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Old Town to reopen at the Royal B.C. Museum in July — minus a few key features

When the exhibit reopens, some familiar exhibits will not be there, including the HMS Discovery ship re-creation, fish cannery, gold mine and farm
Royal B.C. Museum CEO Alicia Dubois takes the media on a tour of Old Town in February. ADRIAN LAM, TIMES COLONIST

A scaled-back Old Town is reopening in the Royal B.C. Museum at the end of July, and the rest of the gallery’s exhibits could be on display again as early as the start of next year.

Tourism Minister Lana Popham announced Tuesday that the popular exhibit will reopen July 29 after being closed for more than a year. 

“I know people miss it, are passionate about it and want access to it. We have heard you,” said Popham, who initially raised the possibility of reopening Old Town in February.

It’s the latest chapter in a bumpy process to plot the future of the museum, which saw the Old Town exhibit and First Peoples Gallery on the third floor closed Dec. 31, 2021, for “decolonization.”

Popham said that after being appointed minister late last year, she raised the prospect of reopening Old Town for this summer with the museum. “They came back with their work plan and it looked more like the end of July was reasonable, and so I said: ‘Great. Let’s do it.’ ”

Popham said she has received “hundreds and hundreds” of letters about the closure of Old Town.

The July 29 reopening of Old Town will not include the HMS Discovery ship re-creation, fish cannery, gold mine and farm, or the First Peoples Gallery, which is being used for engagement sessions with Indigenous communities.

It will, however, include Chinatown and the garage, train station, hotel, saloon, parlour, kitchen and print shop, as well as the Majestic Theatre, which will show historical footage of B.C. rather than Hollywood silent films.

A portion of the train exhibit had been dismantled but it will be back in action, Popham said. “That’s one of the things that parents with little kids have told me over and over again — that they can’t wait to get their kids into that train station.”

Information panels will be posted through the Old Town gallery with background and historical references, and visitors will be asked for feedback, Popham said.

The ship and other sidelined exhibits are expected to be reopened in a second phase that Popham would like to see that happen early in 2024, although she said she is waiting to hear from museum officials about what is a reasonable timeline.

“As Tourism minister, I would love to see it. The sooner the better.”

In 2022, then-premier John Horgan said the museum would be closed for eight years while a new building was constructed at a cost of $789 million, triggering a public outcry that ultimately saw that plan scrapped.

An extensive public consultation program on the museum’s future was later announced. Now underway, it’s expected to be carried out over a number of years.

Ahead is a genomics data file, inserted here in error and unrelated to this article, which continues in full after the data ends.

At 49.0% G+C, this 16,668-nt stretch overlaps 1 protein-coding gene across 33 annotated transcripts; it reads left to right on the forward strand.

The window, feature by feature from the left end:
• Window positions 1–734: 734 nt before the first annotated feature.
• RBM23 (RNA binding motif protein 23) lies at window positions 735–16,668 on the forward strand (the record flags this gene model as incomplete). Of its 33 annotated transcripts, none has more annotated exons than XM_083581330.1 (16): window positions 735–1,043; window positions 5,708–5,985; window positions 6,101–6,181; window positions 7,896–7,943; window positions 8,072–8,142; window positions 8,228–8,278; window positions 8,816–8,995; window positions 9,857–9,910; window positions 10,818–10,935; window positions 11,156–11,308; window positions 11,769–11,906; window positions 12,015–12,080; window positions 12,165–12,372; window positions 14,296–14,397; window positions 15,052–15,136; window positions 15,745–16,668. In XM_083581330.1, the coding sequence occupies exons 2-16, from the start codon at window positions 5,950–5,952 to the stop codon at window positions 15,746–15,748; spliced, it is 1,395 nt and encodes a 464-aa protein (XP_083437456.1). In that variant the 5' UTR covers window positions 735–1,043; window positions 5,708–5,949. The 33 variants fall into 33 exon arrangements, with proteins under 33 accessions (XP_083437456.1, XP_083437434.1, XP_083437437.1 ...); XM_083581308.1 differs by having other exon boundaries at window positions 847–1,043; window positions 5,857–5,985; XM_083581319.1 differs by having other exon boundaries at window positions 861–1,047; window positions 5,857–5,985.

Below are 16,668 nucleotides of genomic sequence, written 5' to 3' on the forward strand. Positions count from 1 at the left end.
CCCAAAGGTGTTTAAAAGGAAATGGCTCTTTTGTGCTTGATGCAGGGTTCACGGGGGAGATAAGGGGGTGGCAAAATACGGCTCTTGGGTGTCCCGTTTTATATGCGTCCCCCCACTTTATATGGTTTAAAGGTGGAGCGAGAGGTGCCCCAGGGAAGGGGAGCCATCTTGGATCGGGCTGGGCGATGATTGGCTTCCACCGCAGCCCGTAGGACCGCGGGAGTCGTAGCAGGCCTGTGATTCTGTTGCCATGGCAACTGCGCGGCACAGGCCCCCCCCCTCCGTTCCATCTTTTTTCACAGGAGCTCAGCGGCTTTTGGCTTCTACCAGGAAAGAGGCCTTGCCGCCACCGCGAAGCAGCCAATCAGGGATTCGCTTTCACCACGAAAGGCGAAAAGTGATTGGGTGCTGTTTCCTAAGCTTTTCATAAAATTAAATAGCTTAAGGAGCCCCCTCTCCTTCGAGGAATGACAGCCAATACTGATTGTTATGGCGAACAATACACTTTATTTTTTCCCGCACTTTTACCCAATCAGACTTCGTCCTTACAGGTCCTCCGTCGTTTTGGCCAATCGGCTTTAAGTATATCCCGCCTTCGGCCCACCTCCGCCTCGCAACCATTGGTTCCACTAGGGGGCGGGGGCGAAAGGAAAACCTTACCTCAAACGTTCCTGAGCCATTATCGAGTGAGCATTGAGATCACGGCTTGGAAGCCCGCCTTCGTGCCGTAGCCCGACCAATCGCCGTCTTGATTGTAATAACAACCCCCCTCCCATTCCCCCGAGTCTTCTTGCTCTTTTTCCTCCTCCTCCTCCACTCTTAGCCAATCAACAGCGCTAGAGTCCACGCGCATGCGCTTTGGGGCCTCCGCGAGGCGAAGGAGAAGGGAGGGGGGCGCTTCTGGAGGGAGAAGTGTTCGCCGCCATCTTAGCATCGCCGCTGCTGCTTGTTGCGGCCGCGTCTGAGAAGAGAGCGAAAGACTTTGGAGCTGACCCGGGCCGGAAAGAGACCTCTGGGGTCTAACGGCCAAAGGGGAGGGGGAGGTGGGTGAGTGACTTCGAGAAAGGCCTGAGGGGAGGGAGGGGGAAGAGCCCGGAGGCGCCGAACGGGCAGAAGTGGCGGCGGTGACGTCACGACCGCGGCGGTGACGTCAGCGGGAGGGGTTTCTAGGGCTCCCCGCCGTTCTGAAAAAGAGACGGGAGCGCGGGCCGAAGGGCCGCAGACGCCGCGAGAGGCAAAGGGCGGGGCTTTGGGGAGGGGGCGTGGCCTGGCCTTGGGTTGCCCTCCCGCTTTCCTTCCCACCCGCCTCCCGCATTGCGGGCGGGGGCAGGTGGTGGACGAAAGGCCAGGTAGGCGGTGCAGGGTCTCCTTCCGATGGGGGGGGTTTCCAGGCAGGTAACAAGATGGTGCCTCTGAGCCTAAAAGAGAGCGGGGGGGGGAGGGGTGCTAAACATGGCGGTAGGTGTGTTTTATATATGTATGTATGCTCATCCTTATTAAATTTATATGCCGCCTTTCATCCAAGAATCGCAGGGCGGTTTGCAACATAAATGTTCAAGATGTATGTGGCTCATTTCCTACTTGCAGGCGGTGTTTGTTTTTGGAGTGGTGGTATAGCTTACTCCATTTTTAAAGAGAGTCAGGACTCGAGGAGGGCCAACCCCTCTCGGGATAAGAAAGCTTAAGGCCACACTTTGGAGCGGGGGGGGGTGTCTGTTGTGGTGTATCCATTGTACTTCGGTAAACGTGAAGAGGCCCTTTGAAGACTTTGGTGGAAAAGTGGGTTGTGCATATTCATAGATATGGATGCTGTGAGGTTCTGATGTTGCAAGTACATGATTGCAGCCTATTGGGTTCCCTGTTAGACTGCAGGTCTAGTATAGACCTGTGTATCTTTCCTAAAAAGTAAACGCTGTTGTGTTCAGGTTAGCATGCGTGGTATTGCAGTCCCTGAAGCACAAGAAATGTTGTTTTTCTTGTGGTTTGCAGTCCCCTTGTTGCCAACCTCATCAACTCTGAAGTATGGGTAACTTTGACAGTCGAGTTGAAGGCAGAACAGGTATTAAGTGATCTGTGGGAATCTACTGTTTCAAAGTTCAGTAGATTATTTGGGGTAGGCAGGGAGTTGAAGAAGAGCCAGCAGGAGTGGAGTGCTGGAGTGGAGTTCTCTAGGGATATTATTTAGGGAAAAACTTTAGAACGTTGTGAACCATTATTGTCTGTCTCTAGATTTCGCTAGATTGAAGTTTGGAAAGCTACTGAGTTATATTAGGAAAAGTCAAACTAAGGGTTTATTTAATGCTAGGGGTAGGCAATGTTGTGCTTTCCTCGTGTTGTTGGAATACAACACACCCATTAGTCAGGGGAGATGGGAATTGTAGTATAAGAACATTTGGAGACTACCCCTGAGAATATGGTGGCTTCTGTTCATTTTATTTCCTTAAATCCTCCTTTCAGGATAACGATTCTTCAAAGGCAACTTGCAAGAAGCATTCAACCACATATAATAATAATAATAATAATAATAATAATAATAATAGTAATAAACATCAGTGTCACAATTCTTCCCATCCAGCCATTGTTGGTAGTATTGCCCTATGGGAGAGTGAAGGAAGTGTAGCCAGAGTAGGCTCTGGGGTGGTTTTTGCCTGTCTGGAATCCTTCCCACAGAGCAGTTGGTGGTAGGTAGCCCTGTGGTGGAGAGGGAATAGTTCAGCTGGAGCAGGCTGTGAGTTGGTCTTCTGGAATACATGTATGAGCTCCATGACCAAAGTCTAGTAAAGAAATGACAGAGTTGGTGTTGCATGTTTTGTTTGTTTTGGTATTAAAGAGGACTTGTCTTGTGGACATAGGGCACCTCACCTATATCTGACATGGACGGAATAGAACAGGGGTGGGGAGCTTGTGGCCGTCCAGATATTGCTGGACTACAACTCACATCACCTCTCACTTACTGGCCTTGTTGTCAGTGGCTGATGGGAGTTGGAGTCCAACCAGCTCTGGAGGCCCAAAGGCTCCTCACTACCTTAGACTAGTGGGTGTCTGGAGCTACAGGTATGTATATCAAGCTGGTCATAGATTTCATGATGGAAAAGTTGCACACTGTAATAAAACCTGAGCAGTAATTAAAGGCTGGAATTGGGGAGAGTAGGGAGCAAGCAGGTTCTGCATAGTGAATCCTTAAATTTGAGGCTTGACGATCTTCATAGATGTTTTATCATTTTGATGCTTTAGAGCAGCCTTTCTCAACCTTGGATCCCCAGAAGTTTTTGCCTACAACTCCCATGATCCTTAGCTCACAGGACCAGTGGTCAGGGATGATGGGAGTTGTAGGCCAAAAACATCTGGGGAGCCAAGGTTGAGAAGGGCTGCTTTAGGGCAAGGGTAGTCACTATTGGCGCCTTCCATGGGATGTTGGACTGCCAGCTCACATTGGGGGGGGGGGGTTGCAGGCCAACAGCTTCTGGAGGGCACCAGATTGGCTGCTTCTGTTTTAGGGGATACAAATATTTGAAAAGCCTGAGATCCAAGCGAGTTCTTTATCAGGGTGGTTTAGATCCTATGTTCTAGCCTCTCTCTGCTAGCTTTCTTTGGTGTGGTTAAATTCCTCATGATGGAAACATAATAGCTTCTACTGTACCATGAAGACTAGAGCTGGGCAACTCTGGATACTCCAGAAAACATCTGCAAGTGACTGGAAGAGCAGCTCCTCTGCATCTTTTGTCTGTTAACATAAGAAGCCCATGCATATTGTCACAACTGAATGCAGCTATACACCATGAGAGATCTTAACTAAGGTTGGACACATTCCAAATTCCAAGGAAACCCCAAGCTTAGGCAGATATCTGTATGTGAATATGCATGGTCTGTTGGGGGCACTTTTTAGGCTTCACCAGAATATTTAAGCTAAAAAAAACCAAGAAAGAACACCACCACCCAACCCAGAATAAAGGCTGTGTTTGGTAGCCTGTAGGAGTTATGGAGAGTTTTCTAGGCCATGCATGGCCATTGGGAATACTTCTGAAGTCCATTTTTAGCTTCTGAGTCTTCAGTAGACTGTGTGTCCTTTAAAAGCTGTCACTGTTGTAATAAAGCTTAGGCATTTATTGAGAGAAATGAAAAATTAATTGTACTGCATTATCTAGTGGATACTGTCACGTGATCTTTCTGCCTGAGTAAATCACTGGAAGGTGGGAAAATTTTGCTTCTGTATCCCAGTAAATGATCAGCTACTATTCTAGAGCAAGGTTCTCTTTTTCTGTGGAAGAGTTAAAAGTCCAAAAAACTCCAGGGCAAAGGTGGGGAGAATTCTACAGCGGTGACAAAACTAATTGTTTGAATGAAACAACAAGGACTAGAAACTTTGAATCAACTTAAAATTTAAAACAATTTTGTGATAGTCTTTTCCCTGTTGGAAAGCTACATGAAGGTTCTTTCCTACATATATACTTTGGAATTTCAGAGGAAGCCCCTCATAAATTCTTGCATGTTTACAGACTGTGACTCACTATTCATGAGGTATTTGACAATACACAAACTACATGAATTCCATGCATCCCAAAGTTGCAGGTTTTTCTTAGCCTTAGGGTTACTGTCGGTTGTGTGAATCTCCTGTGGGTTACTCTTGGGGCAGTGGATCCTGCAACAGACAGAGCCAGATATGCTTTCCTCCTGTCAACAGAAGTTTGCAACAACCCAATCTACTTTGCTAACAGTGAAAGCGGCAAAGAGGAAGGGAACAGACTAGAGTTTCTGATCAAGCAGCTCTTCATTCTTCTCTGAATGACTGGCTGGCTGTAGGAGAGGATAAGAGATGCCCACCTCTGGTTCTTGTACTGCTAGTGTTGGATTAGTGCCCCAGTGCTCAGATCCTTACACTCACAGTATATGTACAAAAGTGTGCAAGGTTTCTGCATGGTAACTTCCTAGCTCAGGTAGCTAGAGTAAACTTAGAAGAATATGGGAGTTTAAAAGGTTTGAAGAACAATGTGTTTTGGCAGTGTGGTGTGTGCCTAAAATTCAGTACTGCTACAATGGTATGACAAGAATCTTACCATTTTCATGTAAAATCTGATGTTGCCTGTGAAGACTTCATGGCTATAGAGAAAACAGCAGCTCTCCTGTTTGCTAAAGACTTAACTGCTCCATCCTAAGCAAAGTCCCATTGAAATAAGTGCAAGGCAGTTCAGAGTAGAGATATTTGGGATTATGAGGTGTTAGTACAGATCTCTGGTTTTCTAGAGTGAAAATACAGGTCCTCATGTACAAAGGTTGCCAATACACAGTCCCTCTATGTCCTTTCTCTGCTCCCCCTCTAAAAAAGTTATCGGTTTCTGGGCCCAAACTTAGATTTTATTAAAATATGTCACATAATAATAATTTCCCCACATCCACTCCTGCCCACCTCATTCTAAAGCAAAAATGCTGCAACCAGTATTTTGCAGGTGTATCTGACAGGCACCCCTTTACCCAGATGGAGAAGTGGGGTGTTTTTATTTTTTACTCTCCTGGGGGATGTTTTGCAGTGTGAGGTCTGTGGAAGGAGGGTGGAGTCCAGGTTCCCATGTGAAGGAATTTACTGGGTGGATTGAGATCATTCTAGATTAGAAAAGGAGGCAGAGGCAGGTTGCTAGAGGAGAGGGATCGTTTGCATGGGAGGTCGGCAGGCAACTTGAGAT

The province gave the museum $1 million for the engagement process and those funds are also being used reopen the third floor, said Popham, who hopes people will take out memberships.

“There are just lots of great exhibits coming through. It is going to be a community gathering place once again.”

In a statement Tuesday, chief executive Alicia Dubois said the museum is “committed to increasing inclusivity and accessibility to the museum through extensive engagement and co-creation of exhibits with communities, and inviting people back into this space allows further opportunities to do that.”

Peter Milobar, BC United Opposition finance critic, said it’s good to see that Old Town will be “somewhat accessible for people,” adding: “It’s a shame what the government has done to this museum over the last two years.”

“Not one stick of meaningful work has been done in that building and magically we are back to Old Town reopening, so I think they have a lot of answering to do,” said Milobar, noting the museum used to attract about 800,000 people annually.

Business and tourism leaders say they are thrilled to hear that Old Town will be open again.

“We are just grateful that they have made a smart decision,” said Paul Nursey, chief executive of Destination Greater Victoria. “It’s more choice for our visitors.”

Bruce Williams, chief executive of the Greater Victoria Chamber of Commerce, and Jeff Bray, chief executive of the Downtown Victoria Business Association, called the announcement great news, saying the museum has always been a favourite destination for locals and tourists.

The facility is anticipating strong attendance, a museum official said. In addition to Old Town, it’s offering four exhibits at the same time: Dinosaurs of B.C., Sacred Journey, Angkor, the Lost Empire of Cambodia, and SUE: the T. Rex Experience.

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